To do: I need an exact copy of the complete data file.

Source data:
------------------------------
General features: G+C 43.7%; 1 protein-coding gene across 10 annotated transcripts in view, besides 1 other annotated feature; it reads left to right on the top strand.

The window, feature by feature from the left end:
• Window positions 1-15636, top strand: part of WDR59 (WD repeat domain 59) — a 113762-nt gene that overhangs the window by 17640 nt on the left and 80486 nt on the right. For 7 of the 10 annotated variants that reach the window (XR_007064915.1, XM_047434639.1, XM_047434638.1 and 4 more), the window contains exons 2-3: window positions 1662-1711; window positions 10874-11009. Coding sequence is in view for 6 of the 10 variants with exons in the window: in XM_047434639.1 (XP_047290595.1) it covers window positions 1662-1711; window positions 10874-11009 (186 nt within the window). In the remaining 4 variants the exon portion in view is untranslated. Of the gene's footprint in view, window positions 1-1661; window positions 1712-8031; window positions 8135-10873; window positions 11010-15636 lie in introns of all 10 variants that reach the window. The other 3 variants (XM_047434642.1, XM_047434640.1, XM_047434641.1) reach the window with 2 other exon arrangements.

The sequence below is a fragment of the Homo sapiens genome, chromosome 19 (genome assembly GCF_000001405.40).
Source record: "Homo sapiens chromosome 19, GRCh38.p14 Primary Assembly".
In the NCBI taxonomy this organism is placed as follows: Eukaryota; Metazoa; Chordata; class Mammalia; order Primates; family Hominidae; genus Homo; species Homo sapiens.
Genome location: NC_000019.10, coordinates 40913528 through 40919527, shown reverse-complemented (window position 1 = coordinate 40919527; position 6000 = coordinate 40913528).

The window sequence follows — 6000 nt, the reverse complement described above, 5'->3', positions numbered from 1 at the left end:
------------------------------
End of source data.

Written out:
General features: G+C 43.7%; 1 protein-coding gene across 10 annotated transcripts in view, besides 1 other annotated feature; it reads left to right on the top strand.

The window, feature by feature from the left end:
• Window positions 1-15636, top strand: part of WDR59 (WD repeat domain 59) — a 113762-nt gene that overhangs the window by 17640 nt on the left and 80486 nt on the right. For 7 of the 10 annotated variants that reach the window (XR_007064915.1, XM_047434639.1, XM_047434638.1 and 4 more), the window contains exons 2-3: window positions 1662-1711; window positions 10874-11009. Coding sequence is in view for 6 of the 10 variants with exons in the window: in XM_047434639.1 (XP_047290595.1) it covers window positions 1662-1711; window positions 10874-11009 (186 nt within the window). In the remaining 4 variants the exon portion in view is untranslated. Of the gene's footprint in view, window positions 1-1661; window positions 1712-8031; window positions 8135-10873; window positions 11010-15636 lie in introns of all 10 variants that reach the window. The other 3 variants (XM_047434642.1, XM_047434640.1, XM_047434641.1) reach the window with 2 other exon arrangements.

The sequence below is a fragment of the Homo sapiens genome, chromosome 19 (genome assembly GCF_000001405.40).
Source record: "Homo sapiens chromosome 19, GRCh38.p14 Primary Assembly".
In the NCBI taxonomy this organism is placed as follows: Eukaryota; Metazoa; Chordata; class Mammalia; order Primates; family Hominidae; genus Homo; species Homo sapiens.
Genome location: NC_000019.10, coordinates 40913528 through 40919527, shown reverse-complemented (window position 1 = coordinate 40919527; position 6000 = coordinate 40913528).

The window sequence follows — 6000 nt, the reverse complement described above, 5'->3', positions numbered from 1 at the left end: